Tuesday, August 21, 2018

‘Why is Medical Care in Russia Worse than in Afghanistan?’ ‘Novyye izvestiya’ Asks

Paul Goble

            Staunton, August 21 – Even though the annual budget of a single St. Petersburg hospital is 1.5 times as large as the entire medical budget of Afghanistan, Andrey Nalgin says, the medical care Russians get in the first is in many cases far worse than that offered to victims in Afghanistan, one of the poorest countries in the world.

            Identified as a Russian blogger, Nalgin draws this unflattering comparison in the pages of today’s Novyye izvestiya and suggests that the situation is even worse because the Russian hospital he provides pictures of is in one of the capitals and medical care in rural Russia is much worse (newizv.ru/news/society/21-08-2018/vopros-dnya-pochemu-meditsina-v-rossii-huzhe-chem-v-afganistane).

            “In 2000, there were 10,700 hospitals in Russia; in 2015, there remained only 4400.” The number of polyclinics fell from 21,000 to 16,500. Officials say this consolidation allows for better care, but in fact, Nalgin continues, their claims beg the question why a country like Russia can’t afford to do more than Afghanistan does.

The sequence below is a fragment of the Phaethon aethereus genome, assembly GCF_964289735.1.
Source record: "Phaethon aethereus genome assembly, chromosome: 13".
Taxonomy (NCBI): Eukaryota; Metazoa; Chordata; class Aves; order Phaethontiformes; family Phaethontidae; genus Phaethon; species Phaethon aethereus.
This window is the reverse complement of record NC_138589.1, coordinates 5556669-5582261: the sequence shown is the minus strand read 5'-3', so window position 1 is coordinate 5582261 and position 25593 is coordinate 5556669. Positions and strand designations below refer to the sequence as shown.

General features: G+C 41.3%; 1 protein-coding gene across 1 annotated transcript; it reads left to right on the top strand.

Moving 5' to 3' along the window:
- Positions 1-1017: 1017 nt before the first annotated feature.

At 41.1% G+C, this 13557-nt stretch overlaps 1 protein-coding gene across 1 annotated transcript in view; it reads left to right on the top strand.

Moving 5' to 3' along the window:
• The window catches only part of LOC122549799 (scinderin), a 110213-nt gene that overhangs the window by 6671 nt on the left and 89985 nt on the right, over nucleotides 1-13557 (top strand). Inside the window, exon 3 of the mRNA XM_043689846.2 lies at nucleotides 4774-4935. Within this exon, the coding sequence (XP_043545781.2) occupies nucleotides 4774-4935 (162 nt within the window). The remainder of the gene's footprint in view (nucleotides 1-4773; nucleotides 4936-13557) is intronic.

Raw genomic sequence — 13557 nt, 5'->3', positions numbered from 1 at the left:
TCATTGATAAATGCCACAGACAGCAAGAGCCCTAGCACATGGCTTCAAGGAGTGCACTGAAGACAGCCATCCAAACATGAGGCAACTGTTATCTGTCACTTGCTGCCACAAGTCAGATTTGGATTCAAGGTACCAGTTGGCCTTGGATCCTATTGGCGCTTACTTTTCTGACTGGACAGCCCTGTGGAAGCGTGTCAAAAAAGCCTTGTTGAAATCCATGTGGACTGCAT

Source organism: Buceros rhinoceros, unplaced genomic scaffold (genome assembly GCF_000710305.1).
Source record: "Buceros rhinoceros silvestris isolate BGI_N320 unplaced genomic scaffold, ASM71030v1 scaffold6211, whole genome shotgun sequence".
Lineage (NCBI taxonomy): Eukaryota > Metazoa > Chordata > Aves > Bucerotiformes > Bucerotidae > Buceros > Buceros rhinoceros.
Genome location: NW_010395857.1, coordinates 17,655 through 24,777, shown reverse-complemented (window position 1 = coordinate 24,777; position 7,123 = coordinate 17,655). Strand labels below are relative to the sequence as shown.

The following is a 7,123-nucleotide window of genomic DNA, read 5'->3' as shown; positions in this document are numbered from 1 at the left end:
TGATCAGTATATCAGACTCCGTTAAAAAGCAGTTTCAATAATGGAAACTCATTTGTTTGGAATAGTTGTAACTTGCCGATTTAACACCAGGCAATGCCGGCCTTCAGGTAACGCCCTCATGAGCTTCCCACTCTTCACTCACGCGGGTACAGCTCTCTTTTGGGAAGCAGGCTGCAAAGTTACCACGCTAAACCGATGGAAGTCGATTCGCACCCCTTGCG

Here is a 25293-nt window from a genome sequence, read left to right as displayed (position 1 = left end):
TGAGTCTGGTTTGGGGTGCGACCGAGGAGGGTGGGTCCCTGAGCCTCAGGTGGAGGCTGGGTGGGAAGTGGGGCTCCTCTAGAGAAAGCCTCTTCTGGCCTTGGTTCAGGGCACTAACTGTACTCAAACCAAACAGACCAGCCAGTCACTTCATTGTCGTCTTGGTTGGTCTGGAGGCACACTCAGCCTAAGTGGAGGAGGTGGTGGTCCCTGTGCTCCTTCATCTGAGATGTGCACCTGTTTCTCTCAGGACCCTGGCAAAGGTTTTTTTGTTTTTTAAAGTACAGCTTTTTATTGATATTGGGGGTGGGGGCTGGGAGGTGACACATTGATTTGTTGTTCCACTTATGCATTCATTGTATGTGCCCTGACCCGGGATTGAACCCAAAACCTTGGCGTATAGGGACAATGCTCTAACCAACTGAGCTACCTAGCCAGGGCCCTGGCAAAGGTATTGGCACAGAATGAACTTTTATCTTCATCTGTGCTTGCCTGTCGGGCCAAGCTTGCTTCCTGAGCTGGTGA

Another blogger, Sergey Nikitsky, says that this post is “specially for Vladimir putin and Sergey Sobyanin. I consider that such posts must be read in the Presidential Administration and the Moscow mayor’s office” so that people there will know the truth and thus feel compelled to take action.

                No Russian should have to live in a situation where the health care he or she is likely to be able to get won’t measure up to Afghan standards, Nalgin and Nikitsky conclude. Obviously, in publishing their posts, the Moscow newspaper agrees.  For its part, Novyye izvestiya notes that there has not been any reaction from officials from its earlier coverage of this issue.

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